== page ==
Irreversible Entanglements

— ZDB at B.Leza

B.Leza - Cais da Ribeira Nova, Armazém B, Lisboa

© Piper Ferguson

I return here to the home of this incendiary North American collective, whose members have also been a regular presence in these parts in different guises. Formed by Camae Ayewa tcp Moor Mother on vocals, Tcheser Holmes on drums, Aquiles Navarro on trumpet, Keir Neuringer on saxophone and Luke Stewart on bass, this quintet invokes most purely and urgently the communal and protesting spirit of 1960s fire music, a time of profound upheaval in which music and the fight for civil rights were inextricably linked. “We Insist!” already proclaimed Max Roach’s Freedom Now Suite and decades and decades later the same cry still has to echo. Without any hint of revisionism.

From this spiritual and revolutionary legacy, they build a living mosaic of the black diaspora, from the poetry of Amiri Baraka to Nathaniel Mackey, from the reality of Gil-Scott Heron to the visions of Sun Ra and the Afrofuturist lineage as postulated in Kodwo Eshun’s ‘More Brilliant Than the Sun’ – whose urgent reissue has been endlessly postponed. Born out of the Musicians Against Brutality event in 2015, they were responsible for International Anthem’s growing recognition as today’s pivotal label, releasing their first three albums there and outlining a language that continues to be continually revised, updated, and projected into the future. The revolution that won’t be televised.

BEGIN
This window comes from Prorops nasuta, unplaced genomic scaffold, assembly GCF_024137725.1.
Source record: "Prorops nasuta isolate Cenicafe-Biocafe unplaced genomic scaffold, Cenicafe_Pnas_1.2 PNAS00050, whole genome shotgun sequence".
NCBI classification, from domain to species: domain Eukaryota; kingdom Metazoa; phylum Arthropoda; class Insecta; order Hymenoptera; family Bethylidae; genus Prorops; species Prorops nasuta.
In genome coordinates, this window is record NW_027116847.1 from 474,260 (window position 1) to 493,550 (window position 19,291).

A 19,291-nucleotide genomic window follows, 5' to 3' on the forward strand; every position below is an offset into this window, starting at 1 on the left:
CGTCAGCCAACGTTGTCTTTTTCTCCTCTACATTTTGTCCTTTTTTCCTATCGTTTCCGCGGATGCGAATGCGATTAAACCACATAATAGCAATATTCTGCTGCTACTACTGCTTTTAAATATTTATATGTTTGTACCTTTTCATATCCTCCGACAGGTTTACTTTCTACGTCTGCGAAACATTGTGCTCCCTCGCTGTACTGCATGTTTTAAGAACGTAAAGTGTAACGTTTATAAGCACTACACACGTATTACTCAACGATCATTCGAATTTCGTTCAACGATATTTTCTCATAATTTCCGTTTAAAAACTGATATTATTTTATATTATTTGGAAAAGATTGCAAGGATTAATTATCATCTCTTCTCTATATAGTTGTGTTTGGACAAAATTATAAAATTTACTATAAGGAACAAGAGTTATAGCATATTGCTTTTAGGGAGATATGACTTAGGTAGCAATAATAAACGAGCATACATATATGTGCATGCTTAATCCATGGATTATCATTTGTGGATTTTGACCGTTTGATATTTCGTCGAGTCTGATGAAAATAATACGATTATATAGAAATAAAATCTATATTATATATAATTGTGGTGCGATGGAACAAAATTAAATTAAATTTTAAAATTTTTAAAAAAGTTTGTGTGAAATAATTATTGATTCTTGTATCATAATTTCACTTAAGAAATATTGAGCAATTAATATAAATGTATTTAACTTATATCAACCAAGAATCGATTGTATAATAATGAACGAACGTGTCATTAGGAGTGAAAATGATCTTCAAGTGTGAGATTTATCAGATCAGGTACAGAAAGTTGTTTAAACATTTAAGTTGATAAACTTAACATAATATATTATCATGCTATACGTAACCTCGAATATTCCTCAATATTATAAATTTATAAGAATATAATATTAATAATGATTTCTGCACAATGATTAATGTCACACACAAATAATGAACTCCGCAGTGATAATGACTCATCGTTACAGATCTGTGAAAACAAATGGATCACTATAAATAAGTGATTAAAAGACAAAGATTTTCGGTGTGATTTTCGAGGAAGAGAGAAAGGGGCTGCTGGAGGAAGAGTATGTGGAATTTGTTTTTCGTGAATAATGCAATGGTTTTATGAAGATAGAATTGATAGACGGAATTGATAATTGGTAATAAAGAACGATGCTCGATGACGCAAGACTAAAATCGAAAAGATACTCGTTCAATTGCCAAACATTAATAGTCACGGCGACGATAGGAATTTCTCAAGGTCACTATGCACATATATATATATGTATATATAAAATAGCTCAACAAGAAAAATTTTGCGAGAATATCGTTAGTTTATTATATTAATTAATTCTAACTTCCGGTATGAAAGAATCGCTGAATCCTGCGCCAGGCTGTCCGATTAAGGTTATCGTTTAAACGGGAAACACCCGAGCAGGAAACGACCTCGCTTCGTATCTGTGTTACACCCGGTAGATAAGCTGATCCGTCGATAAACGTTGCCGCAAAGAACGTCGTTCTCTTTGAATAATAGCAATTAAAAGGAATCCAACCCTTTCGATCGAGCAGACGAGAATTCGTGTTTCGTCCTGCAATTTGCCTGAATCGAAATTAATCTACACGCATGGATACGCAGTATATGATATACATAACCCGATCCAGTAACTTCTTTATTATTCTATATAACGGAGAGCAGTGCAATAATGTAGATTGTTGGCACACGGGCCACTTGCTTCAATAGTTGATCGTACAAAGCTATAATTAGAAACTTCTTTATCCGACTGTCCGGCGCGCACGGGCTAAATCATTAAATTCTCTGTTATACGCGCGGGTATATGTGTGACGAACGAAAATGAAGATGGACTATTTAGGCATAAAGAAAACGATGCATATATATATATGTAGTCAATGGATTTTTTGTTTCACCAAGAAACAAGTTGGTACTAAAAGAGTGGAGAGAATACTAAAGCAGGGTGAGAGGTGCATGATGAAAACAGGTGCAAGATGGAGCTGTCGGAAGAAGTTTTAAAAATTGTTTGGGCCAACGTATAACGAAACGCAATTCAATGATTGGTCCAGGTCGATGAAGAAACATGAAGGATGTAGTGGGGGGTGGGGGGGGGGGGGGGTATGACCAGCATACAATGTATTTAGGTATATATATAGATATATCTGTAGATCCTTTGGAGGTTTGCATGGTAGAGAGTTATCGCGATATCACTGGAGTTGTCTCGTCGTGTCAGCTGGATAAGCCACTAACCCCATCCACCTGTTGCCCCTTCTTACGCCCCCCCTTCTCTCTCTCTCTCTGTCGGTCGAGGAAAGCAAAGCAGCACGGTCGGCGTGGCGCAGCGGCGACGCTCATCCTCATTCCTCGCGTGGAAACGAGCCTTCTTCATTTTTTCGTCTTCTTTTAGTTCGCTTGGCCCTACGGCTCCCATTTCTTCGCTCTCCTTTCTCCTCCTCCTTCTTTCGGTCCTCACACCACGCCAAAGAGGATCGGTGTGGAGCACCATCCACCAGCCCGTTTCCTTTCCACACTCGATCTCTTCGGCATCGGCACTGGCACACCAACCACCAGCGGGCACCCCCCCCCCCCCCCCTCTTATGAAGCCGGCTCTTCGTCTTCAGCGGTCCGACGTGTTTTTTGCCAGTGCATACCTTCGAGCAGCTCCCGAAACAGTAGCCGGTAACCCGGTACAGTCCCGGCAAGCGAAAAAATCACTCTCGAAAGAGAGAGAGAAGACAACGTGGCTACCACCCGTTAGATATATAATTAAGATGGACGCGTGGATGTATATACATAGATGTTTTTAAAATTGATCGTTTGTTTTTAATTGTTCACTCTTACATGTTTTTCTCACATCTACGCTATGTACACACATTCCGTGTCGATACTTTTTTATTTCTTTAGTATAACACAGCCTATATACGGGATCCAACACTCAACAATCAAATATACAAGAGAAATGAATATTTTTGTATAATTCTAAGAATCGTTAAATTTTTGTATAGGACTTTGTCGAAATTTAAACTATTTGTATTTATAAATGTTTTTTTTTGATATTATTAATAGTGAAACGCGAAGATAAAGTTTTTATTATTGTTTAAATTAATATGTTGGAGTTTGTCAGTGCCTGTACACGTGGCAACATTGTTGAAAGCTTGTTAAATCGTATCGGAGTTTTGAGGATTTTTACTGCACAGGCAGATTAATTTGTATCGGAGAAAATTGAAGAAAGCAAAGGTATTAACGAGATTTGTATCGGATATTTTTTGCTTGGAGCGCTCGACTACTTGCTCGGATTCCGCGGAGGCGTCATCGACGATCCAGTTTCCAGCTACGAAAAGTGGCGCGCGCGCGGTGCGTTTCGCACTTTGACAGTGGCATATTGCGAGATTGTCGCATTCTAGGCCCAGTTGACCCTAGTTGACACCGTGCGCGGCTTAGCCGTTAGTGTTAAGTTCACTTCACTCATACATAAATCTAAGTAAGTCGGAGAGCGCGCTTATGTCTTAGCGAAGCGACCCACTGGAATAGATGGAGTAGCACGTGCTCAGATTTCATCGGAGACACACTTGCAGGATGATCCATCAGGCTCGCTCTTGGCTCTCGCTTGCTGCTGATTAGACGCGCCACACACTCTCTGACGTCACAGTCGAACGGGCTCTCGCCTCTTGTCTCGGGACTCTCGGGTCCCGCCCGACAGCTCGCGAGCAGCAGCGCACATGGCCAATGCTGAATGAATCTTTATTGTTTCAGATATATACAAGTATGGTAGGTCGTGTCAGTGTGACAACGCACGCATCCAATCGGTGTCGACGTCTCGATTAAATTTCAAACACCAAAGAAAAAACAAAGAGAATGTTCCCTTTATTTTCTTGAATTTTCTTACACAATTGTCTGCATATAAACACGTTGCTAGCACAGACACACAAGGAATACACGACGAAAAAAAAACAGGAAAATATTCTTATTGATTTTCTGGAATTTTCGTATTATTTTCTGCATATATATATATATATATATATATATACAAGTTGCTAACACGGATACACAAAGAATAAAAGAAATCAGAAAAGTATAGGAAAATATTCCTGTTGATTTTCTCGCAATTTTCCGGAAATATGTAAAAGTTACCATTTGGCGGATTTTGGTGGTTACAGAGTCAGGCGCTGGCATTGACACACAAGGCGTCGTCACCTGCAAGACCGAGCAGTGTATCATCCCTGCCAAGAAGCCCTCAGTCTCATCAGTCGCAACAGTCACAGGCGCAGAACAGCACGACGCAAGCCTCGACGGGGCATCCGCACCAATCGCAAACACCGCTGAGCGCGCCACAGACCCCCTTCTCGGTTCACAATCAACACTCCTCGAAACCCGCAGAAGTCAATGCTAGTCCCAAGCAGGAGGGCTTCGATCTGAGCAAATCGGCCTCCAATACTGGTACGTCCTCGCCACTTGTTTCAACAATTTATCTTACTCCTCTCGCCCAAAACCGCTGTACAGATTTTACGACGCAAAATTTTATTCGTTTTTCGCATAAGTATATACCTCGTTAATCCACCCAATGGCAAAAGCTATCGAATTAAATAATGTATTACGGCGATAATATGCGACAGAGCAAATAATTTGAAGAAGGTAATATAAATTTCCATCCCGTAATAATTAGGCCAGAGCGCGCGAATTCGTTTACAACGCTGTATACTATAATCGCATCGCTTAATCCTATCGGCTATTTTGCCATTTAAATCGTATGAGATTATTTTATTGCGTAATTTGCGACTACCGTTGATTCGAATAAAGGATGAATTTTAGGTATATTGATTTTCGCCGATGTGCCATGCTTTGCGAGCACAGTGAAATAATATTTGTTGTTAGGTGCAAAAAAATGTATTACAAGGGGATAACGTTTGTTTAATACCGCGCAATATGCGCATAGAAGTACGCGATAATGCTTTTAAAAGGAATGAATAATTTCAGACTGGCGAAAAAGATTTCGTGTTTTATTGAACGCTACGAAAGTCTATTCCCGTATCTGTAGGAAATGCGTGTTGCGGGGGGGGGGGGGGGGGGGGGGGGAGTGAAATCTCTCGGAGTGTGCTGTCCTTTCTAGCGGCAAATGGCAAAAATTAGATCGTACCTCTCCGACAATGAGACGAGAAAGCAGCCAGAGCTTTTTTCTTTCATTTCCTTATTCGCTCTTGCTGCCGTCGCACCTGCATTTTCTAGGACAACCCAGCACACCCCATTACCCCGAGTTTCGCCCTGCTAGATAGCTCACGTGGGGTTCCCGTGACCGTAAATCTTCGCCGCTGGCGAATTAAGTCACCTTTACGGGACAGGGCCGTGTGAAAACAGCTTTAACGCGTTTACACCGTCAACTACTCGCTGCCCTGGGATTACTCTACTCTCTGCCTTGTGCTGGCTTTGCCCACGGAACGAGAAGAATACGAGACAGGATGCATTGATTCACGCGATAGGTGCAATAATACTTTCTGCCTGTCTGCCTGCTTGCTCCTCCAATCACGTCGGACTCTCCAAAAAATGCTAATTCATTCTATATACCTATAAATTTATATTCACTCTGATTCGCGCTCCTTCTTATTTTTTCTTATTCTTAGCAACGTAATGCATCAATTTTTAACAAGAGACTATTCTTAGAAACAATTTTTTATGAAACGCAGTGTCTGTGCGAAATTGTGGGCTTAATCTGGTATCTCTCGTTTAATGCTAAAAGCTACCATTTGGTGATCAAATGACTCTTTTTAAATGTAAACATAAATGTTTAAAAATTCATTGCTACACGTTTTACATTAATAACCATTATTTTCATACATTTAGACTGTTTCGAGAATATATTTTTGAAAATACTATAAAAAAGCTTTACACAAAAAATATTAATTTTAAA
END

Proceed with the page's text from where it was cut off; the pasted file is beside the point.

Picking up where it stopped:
‘Protect Your Light’, released in 2023 by the legendary Impulse! has once again climbed the lists of the best albums of the year, in a continuous upward movement that finds the collective abandoning some of the improvised fury of previous treatises to take on a more reflective and paused side, in words and arrangements, with the studio taking on a more preponderant role, without this translating into less urgency. Rather, non-conformity = mutation. Navarro and Neuringer’s woodwind between roar and attentive contemplation, Holmes’ multi-resource drums in tandem with Stewart’s bass, capable of going from funk deconstruction to the most blissful free swing, and Ayewa’s always sharp and precious lyrics, from the desperate resignation of reality to the utopian liberation that inhabits minds. Essential. BS

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